I have come to the point that I cannot believe a thing President Obama says. That’s not quite the same as saying I don’t believe anything he says. When he speaks he may be telling the truth, he may not be, or he may be parsing his words to mislead. But it’s impossible to know which is which?
It has been his pattern since, well, forever, as John Heilemann and Mark Halperin demonstrate in their excellent book on the 2008 presidential election, Game Change.
One revealing passage recounts Obama’s decision to run for president. The authors quote him in 2005 telling Senate Chief of Staff Pete Rouse, “I can assure you there’s no way I’m running [in 2008].”
In 2006 he told Meet the Press’ Tim Russert that he would “absolutely” serve out his full first term in the Senate. “So you will not run for president in 2008?” Russert is quoted as asking. “I will not,” Obama answered.
Later, Obama-confidant Valerie Jarrett questioned him about the absoluteness of his response. Heilemann and Halperin quote Obama as saying, “You can always change your mind.”
Yes, you can, and have, Mr. President, which partly explains the public-trust deficit. Thinking people who reflect and debate issues do sometimes change their mind. (I know I do.) But dissimulators can also use it as an excuse to dismiss previous statements to the contrary.
Does anyone — ANYONE — really believe Obama wasn’t virtually certain he would run for president in 2008 even though he absolutely denied it to Russert? So how does one know when the president means what he says vs. plans to become a “mind-changer”?
With respect to Syria, the president tells us there will be no U.S. boots on the ground. Um, would that be like:
Or how about when Obama told Fox News host Bill O’Reilly that he hadn’t raised taxes when there were 21 new or increased taxes in Obamacare alone. Or when he claimed that he didn’t draw the “red line” with respect to Syria, the international community did, when it is very obvious from his taped statements that he alone drew the line.
And when Obama or his team aren’t asserting something that is demonstrably false, they are frequently making claims that might be technically true, but are intended to mislead.
For example, during the last presidential campaign the president attacked his critics because they claimed that the size of government had grown under his watch when it had actually decreased.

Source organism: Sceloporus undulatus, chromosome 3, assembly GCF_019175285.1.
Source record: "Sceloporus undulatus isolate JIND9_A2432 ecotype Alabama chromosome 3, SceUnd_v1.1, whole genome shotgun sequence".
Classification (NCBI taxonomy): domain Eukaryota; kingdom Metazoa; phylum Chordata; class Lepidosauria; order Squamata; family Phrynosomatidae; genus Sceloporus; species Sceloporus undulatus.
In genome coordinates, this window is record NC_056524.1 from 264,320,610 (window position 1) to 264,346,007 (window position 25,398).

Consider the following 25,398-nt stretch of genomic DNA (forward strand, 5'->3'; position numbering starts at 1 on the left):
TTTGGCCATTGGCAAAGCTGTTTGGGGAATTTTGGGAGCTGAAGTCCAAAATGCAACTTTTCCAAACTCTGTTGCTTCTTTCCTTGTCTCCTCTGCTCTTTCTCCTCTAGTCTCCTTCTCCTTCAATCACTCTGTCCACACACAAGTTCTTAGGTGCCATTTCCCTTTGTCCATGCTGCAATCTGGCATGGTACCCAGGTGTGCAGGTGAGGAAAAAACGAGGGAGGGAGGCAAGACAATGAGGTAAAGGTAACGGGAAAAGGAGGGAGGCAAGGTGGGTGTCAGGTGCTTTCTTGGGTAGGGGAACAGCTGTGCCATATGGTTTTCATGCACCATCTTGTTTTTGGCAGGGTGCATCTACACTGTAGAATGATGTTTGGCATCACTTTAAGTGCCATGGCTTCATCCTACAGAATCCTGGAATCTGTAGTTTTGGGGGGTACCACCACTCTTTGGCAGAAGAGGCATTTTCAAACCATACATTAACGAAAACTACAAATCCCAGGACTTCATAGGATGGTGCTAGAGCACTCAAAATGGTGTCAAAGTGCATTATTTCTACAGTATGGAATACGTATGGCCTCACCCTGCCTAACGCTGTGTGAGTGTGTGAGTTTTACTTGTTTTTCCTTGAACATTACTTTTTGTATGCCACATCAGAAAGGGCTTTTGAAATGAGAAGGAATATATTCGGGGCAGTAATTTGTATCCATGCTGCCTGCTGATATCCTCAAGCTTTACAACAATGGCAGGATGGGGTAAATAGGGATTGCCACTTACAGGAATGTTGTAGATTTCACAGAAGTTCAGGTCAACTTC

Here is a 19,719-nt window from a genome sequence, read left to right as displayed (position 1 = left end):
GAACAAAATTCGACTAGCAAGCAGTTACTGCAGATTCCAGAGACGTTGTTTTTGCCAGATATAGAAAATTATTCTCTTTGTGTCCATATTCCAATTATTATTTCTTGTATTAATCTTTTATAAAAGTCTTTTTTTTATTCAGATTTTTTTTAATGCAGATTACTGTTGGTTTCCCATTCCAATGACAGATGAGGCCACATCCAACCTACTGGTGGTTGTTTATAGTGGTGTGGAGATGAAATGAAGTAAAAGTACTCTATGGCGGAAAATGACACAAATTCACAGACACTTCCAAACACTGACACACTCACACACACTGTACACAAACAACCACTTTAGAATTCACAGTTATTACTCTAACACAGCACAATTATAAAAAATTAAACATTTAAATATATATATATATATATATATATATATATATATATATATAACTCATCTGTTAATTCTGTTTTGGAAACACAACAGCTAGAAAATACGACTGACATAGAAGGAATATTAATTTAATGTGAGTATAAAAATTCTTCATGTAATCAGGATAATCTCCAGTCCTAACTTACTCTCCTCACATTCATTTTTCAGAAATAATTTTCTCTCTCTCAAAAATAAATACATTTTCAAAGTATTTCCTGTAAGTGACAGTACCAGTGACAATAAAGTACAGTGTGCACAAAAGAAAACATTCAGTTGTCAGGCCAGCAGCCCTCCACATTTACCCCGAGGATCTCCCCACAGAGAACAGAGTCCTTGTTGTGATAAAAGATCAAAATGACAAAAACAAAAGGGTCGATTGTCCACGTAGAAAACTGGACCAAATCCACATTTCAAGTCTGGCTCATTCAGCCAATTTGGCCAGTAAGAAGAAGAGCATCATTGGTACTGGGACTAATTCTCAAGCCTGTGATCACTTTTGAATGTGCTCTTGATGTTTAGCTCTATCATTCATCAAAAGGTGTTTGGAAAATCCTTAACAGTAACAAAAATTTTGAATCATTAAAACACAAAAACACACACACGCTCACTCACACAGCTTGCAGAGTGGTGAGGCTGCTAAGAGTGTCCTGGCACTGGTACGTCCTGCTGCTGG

The fact is that the number of federal employees had increased significantly, while the number of state employees had declined, primarily because of tight state budgets. Taken together the total was smaller. But the president had no control over the hiring and firing of state employees. So while that number declined, he had nothing to do with it. Where he did have control, federal employees, that number had grown.
Take another example. The president criticized his opponents for saying he was against drilling for oil and gas. He then boasted that oil and gas production have been higher than ever under his administration.
Yes, but the vast majority of that drilling has been done on private land — where the president has no control. As for drilling on public lands, which his administration does control, drilling was significantly lower.
Was what Obama claimed a lie? Not technically, but neither was it the truth, because it was purposely intended to mislead.
These are only a few of the many, many instances where Obama or his minions have been caught in false, deceiving or misleading statements — even under oath. It has become so pervasive that people have grown very skeptical of the president’s assertions.
Yet amazingly, some of those same skeptics now defend Obama’s claim that U.S. troops will not be used in Syria. Would that be like his absolute denial to Russert? Maybe Obama means it, or maybe he’ll change his mind. No one can know for sure.
The country needs to be able to trust a president and his staff and believe what they say. But that’s not the case anymore. Maybe Heilemann and Halperin would have better captured the moment if they had named their book Mind Change.
Merrill Matthewsfor The Daily Reckoning
This article originally appeared at Laissez Faire Today
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Merrill Matthews, Ph.D., is a resident scholar with the Institute for Policy Innovation, a research-based, public policy “think tank.” He is a health policy expert and weekly contributor at Forbes.com. He also serves as Vice Chairman of the Texas Advisory Committee of the U.S. Commission on Civil Rights.
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